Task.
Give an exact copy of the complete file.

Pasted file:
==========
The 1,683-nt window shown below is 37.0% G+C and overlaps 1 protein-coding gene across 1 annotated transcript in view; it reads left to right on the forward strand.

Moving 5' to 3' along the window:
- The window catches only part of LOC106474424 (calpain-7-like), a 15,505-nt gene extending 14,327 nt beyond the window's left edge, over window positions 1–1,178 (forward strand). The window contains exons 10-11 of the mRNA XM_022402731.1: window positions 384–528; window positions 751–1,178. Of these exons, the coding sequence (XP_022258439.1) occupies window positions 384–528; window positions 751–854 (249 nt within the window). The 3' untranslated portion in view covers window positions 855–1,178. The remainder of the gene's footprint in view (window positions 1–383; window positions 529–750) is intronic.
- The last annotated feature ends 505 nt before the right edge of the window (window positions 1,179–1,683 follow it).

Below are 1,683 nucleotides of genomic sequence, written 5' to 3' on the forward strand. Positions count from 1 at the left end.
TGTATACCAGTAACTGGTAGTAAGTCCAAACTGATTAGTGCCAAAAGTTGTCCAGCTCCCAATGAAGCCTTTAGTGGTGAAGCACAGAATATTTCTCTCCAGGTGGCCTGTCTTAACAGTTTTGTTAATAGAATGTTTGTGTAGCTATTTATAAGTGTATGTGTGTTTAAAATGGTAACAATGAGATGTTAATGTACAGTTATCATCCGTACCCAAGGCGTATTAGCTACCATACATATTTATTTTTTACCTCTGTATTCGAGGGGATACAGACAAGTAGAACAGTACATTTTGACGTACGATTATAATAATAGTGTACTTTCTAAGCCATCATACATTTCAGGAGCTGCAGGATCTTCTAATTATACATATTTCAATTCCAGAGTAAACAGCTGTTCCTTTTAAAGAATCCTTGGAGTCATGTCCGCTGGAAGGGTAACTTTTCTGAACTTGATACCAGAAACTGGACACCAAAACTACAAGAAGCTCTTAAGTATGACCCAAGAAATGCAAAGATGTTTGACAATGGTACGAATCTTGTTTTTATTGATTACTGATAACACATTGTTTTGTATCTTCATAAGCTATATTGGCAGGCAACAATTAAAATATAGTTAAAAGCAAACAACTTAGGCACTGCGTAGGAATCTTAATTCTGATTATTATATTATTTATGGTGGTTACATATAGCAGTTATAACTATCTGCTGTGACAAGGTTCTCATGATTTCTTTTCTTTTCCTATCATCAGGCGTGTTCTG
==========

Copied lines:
The 1,683-nt window shown below is 37.0% G+C and overlaps 1 protein-coding gene across 1 annotated transcript in view; it reads left to right on the forward strand.

Moving 5' to 3' along the window:
- The window catches only part of LOC106474424 (calpain-7-like), a 15,505-nt gene extending 14,327 nt beyond the window's left edge, over window positions 1–1,178 (forward strand). The window contains exons 10-11 of the mRNA XM_022402731.1: window positions 384–528; window positions 751–1,178. Of these exons, the coding sequence (XP_022258439.1) occupies window positions 384–528; window positions 751–854 (249 nt within the window). The 3' untranslated portion in view covers window positions 855–1,178. The remainder of the gene's footprint in view (window positions 1–383; window positions 529–750) is intronic.
- The last annotated feature ends 505 nt before the right edge of the window (window positions 1,179–1,683 follow it).

Below are 1,683 nucleotides of genomic sequence, written 5' to 3' on the forward strand. Positions count from 1 at the left end.
TGTATACCAGTAACTGGTAGTAAGTCCAAACTGATTAGTGCCAAAAGTTGTCCAGCTCCCAATGAAGCCTTTAGTGGTGAAGCACAGAATATTTCTCTCCAGGTGGCCTGTCTTAACAGTTTTGTTAATAGAATGTTTGTGTAGCTATTTATAAGTGTATGTGTGTTTAAAATGGTAACAATGAGATGTTAATGTACAGTTATCATCCGTACCCAAGGCGTATTAGCTACCATACATATTTATTTTTTACCTCTGTATTCGAGGGGATACAGACAAGTAGAACAGTACATTTTGACGTACGATTATAATAATAGTGTACTTTCTAAGCCATCATACATTTCAGGAGCTGCAGGATCTTCTAATTATACATATTTCAATTCCAGAGTAAACAGCTGTTCCTTTTAAAGAATCCTTGGAGTCATGTCCGCTGGAAGGGTAACTTTTCTGAACTTGATACCAGAAACTGGACACCAAAACTACAAGAAGCTCTTAAGTATGACCCAAGAAATGCAAAGATGTTTGACAATGGTACGAATCTTGTTTTTATTGATTACTGATAACACATTGTTTTGTATCTTCATAAGCTATATTGGCAGGCAACAATTAAAATATAGTTAAAAGCAAACAACTTAGGCACTGCGTAGGAATCTTAATTCTGATTATTATATTATTTATGGTGGTTACATATAGCAGTTATAACTATCTGCTGTGACAAGGTTCTCATGATTTCTTTTCTTTTCCTATCATCAGGCGTGTTCTG